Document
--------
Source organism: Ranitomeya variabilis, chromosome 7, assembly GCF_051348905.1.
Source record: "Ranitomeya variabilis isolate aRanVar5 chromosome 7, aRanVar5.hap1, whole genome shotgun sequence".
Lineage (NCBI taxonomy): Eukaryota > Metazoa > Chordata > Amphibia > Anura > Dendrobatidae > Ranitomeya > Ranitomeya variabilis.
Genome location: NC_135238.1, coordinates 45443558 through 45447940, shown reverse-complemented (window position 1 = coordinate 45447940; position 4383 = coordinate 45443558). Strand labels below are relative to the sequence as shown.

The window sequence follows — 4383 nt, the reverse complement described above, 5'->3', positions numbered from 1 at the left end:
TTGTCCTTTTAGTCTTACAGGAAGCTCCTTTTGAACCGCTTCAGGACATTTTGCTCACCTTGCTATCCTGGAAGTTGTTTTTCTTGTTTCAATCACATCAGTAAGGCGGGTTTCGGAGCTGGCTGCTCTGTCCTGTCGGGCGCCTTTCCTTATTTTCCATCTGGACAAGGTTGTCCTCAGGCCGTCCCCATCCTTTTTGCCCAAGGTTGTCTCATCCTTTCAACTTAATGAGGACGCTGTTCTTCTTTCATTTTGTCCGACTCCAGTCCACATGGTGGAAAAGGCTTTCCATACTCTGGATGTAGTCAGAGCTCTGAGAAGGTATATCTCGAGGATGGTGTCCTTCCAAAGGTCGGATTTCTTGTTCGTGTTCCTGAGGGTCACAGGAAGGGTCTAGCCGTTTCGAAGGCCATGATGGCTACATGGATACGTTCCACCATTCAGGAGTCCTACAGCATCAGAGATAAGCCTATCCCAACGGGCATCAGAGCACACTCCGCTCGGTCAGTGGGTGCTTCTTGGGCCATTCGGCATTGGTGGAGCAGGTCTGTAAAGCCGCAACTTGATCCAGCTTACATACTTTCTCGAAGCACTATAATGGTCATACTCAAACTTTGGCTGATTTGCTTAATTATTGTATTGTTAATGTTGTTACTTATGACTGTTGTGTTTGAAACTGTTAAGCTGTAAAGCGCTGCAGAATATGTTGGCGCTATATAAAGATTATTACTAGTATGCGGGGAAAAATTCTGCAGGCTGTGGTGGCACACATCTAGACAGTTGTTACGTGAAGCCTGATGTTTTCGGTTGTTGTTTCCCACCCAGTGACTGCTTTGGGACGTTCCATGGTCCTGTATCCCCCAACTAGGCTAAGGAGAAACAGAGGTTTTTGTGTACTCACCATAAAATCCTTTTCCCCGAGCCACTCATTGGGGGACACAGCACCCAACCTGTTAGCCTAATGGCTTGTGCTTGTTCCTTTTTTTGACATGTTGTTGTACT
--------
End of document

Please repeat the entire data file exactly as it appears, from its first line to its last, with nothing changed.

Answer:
Source organism: Ranitomeya variabilis, chromosome 7, assembly GCF_051348905.1.
Source record: "Ranitomeya variabilis isolate aRanVar5 chromosome 7, aRanVar5.hap1, whole genome shotgun sequence".
Lineage (NCBI taxonomy): Eukaryota > Metazoa > Chordata > Amphibia > Anura > Dendrobatidae > Ranitomeya > Ranitomeya variabilis.
Genome location: NC_135238.1, coordinates 45443558 through 45447940, shown reverse-complemented (window position 1 = coordinate 45447940; position 4383 = coordinate 45443558). Strand labels below are relative to the sequence as shown.

The window sequence follows — 4383 nt, the reverse complement described above, 5'->3', positions numbered from 1 at the left end:
TTGTCCTTTTAGTCTTACAGGAAGCTCCTTTTGAACCGCTTCAGGACATTTTGCTCACCTTGCTATCCTGGAAGTTGTTTTTCTTGTTTCAATCACATCAGTAAGGCGGGTTTCGGAGCTGGCTGCTCTGTCCTGTCGGGCGCCTTTCCTTATTTTCCATCTGGACAAGGTTGTCCTCAGGCCGTCCCCATCCTTTTTGCCCAAGGTTGTCTCATCCTTTCAACTTAATGAGGACGCTGTTCTTCTTTCATTTTGTCCGACTCCAGTCCACATGGTGGAAAAGGCTTTCCATACTCTGGATGTAGTCAGAGCTCTGAGAAGGTATATCTCGAGGATGGTGTCCTTCCAAAGGTCGGATTTCTTGTTCGTGTTCCTGAGGGTCACAGGAAGGGTCTAGCCGTTTCGAAGGCCATGATGGCTACATGGATACGTTCCACCATTCAGGAGTCCTACAGCATCAGAGATAAGCCTATCCCAACGGGCATCAGAGCACACTCCGCTCGGTCAGTGGGTGCTTCTTGGGCCATTCGGCATTGGTGGAGCAGGTCTGTAAAGCCGCAACTTGATCCAGCTTACATACTTTCTCGAAGCACTATAATGGTCATACTCAAACTTTGGCTGATTTGCTTAATTATTGTATTGTTAATGTTGTTACTTATGACTGTTGTGTTTGAAACTGTTAAGCTGTAAAGCGCTGCAGAATATGTTGGCGCTATATAAAGATTATTACTAGTATGCGGGGAAAAATTCTGCAGGCTGTGGTGGCACACATCTAGACAGTTGTTACGTGAAGCCTGATGTTTTCGGTTGTTGTTTCCCACCCAGTGACTGCTTTGGGACGTTCCATGGTCCTGTATCCCCCAACTAGGCTAAGGAGAAACAGAGGTTTTTGTGTACTCACCATAAAATCCTTTTCCCCGAGCCACTCATTGGGGGACACAGCACCCAACCTGTTAGCCTAATGGCTTGTGCTTGTTCCTTTTTTTGACATGTTGTTGTACT